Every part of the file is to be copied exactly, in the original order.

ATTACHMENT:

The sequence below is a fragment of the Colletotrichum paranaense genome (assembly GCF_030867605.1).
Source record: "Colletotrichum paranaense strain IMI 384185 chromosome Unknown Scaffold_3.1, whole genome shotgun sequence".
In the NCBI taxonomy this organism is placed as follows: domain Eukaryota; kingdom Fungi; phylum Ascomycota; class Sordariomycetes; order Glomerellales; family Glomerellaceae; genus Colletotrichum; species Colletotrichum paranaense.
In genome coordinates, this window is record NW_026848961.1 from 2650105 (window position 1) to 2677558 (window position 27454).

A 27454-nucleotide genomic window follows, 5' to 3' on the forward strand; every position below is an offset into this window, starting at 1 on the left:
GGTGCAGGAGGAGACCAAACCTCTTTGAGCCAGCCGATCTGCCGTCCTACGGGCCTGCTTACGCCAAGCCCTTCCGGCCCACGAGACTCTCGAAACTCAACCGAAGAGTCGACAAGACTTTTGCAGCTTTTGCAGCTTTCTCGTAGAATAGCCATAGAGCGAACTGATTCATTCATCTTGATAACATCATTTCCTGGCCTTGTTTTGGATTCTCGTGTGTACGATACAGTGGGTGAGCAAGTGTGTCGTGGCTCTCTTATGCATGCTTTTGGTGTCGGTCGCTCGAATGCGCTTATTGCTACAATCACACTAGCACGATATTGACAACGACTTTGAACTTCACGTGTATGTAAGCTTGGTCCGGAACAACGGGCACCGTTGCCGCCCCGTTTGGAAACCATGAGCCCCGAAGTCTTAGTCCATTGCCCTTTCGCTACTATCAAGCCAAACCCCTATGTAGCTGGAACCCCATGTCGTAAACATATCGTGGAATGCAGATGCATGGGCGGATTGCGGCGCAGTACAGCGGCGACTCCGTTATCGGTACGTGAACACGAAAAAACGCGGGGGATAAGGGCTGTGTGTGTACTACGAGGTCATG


The sequence below is a fragment of the Colletotrichum paranaense genome (assembly GCF_030867605.1).
Source record: "Colletotrichum paranaense strain IMI 384185 chromosome Unknown Scaffold_3.1, whole genome shotgun sequence".
In the NCBI taxonomy this organism is placed as follows: domain Eukaryota; kingdom Fungi; phylum Ascomycota; class Sordariomycetes; order Glomerellales; family Glomerellaceae; genus Colletotrichum; species Colletotrichum paranaense.
In genome coordinates, this window is record NW_026848961.1 from 2650105 (window position 1) to 2677558 (window position 27454).

A 27454-nucleotide genomic window follows, 5' to 3' on the forward strand; every position below is an offset into this window, starting at 1 on the left:
GGTGCAGGAGGAGACCAAACCTCTTTGAGCCAGCCGATCTGCCGTCCTACGGGCCTGCTTACGCCAAGCCCTTCCGGCCCACGAGACTCTCGAAACTCAACCGAAGAGTCGACAAGACTTTTGCAGCTTTTGCAGCTTTCTCGTAGAATAGCCATAGAGCGAACTGATTCATTCATCTTGATAACATCATTTCCTGGCCTTGTTTTGGATTCTCGTGTGTACGATACAGTGGGTGAGCAAGTGTGTCGTGGCTCTCTTATGCATGCTTTTGGTGTCGGTCGCTCGAATGCGCTTATTGCTACAATCACACTAGCACGATATTGACAACGACTTTGAACTTCACGTGTATGTAAGCTTGGTCCGGAACAACGGGCACCGTTGCCGCCCCGTTTGGAAACCATGAGCCCCGAAGTCTTAGTCCATTGCCCTTTCGCTACTATCAAGCCAAACCCCTATGTAGCTGGAACCCCATGTCGTAAACATATCGTGGAATGCAGATGCATGGGCGGATTGCGGCGCAGTACAGCGGCGACTCCGTTATCGGTACGTGAACACGAAAAAACGCGGGGGATAAGGGCTGTGTGTGTACTACGAGGTCATG